CEDAR RAPIDS — Although none of their elected officials have gotten behind efforts to impeach President Donald Trump, at least 200 people in Cedar Rapids turned out Thursday evening to hear the hedge-fund billionaire campaigning for Trump’s impeachment.
Driving Trump from office, Tom Steyer told a cheering crowd, will come only from voters pressuring their representatives.
“The only way this happens, it’s not going to be objective truth, it’s not going to be evidence from Mr. Mueller,” Steyer said, referring to the investigator leading the investigation into Russian meddling in the 2016 election. “It’s going to be if the American people decide, we’ve had enough, he has to go. You either get him out of here, or we get you out of here.”
Steyer was in Cedar Rapids as part of a 30-stop, nationwide tour for his “Need to Impeach” campaign, which began in October with social media ads and TV spots. In the commercials, the soft-spoken Steyer makes the case for Trump’s impeachment.
The message has resonated for people like Pam Haag, 65, of Cedar Rapids. For her, she said, Trump’s presidency has “been like a heaviness.” She said she came to the event to learn how she can push back against a president she believes has done away with respect and American norms.
Elected Democrats have been wary of the impeachment message, Steyer admitted at Thursday’s event.
He has criticized officials — including U.S. Rep. Dave Loebsack, the only Democrat in Iowa’s congressional delegation — for not supporting impeachment charges.
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A spokesman for Loebsack told The Gazette he believes Congress should allow the Mueller investigation to continue without interference.
Steyer said the “political establishment” doesn’t like to talk about impeachment for fear it will anger Republicans and drive them to the polls.
“I think the flip side of that is, if we never tell the truth, if we never talk about the basic issues, we will never encourage our voters to show up at the polls,” he told The Gazette. “You may have noticed the strategy of not talking about the issues has led to the lowest turnout in history for Democrats.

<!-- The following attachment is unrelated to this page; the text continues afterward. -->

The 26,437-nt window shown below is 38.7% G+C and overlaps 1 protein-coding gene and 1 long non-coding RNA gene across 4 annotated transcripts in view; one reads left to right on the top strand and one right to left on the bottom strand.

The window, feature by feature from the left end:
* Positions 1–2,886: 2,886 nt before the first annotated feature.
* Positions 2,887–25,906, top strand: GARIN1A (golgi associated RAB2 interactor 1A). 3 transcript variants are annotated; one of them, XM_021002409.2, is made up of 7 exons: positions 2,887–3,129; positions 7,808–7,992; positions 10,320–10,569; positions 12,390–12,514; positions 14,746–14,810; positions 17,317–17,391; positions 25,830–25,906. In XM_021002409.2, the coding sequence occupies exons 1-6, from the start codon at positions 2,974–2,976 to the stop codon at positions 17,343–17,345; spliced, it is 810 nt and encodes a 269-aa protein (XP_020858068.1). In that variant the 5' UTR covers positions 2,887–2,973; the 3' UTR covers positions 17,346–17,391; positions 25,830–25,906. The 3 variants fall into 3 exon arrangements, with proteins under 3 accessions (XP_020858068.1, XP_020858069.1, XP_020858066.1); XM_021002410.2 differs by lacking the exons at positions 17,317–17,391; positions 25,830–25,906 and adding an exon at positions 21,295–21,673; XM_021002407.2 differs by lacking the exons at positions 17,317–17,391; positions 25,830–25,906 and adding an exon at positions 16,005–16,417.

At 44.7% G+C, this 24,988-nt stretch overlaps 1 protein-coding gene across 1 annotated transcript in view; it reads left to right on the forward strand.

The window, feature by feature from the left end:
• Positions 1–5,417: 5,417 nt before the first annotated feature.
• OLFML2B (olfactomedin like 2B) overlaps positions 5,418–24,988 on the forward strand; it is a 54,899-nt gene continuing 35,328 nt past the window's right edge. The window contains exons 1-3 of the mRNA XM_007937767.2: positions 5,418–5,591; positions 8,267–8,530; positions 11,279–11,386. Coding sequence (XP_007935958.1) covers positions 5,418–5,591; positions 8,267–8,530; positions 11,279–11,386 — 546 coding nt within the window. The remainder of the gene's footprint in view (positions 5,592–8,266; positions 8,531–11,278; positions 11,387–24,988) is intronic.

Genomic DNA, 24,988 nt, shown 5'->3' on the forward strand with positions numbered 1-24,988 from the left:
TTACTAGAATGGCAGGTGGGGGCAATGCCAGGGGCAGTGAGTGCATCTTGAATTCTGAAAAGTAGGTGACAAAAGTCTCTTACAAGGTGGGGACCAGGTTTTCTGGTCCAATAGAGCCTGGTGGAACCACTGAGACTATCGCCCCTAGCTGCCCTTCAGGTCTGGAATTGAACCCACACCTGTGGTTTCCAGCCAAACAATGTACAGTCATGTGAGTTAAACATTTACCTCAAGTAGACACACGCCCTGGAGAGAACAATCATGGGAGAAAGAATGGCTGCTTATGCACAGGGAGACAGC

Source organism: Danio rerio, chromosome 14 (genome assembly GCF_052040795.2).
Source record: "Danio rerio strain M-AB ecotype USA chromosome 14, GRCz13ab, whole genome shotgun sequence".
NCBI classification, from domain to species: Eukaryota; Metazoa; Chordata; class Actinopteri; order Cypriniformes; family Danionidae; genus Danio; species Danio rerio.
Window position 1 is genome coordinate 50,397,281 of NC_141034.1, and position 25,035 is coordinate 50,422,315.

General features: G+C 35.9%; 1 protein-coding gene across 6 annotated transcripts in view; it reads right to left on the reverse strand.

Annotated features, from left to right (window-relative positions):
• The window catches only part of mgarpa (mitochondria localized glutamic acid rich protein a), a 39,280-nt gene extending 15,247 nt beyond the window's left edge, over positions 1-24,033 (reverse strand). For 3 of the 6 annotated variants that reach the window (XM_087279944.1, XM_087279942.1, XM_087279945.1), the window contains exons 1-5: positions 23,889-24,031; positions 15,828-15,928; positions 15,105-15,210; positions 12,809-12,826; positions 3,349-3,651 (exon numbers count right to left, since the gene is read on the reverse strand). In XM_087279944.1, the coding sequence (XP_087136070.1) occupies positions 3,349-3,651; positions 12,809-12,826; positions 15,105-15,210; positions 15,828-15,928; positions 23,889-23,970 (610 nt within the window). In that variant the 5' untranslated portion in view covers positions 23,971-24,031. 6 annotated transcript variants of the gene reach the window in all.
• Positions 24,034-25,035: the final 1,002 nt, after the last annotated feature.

“So it seems to me, not only for what’s right but for what’s practical, telling the truth to the American people and standing up for what you believe in seems to be a much more practical strategy to have people trust you and show up at the polls,” he said.
Beyond Steyer’s crowded space in Cedar Rapids’ Shores Event Center, though, Iowa GOP Chairman Jeff Kaufmann scoffed at the idea of many Iowans — who favored Trump by nine percentage points in the 2016 election — sympathizing with Steyer’s impeachment push.
Kaufmann told The Gazette he sees Steyer as an “extreme left-wing liberal from California,” whose visit emphasizes Democrats’ disconnect to suburban and rural Iowans.
“If the Democrats really have learned their lesson, like they say they have, and are really trying to reach out to suburban Iowa and rural Iowa, do they honestly think bringing in the mayor of Los Angeles, Nancy Pelosi and Tom Steyer is going to do it?” Kaufmann asked, referencing Los Angeles Mayor Eric Garcetti’s visit to the state last month and Pelosi’s Sunday visit to Des Moines.
“Ask Tom Steyer what a cow pie is,” Kaufmann added. “He’ll think it’s something you put whipped cream on for dessert.”
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In response, Steyer said he found it “sad” the GOP chair resorted to “attacking the messenger” and said he is interested in talking with people across the political spectrum.
“We’re making a patriotic case for standing up for this country, and I think that can be palatable to anybody, regardless of party,” Steyer said.
The U.S. House has brought formal impeachment charges against two presidents, but senators — who would need a two-thirds vote to impeach — have never convicted and removed a president from office.
While Congress has not taken any impeachment action, many of those at Thursday’s event supported Steyer’s call.
“He’s preaching to the choir,” said Melinda Tomsic, 70. “But we’re frustrated here because we’re in a state where all of our representatives are die-hard Republicans.”
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The Washington Post contributed.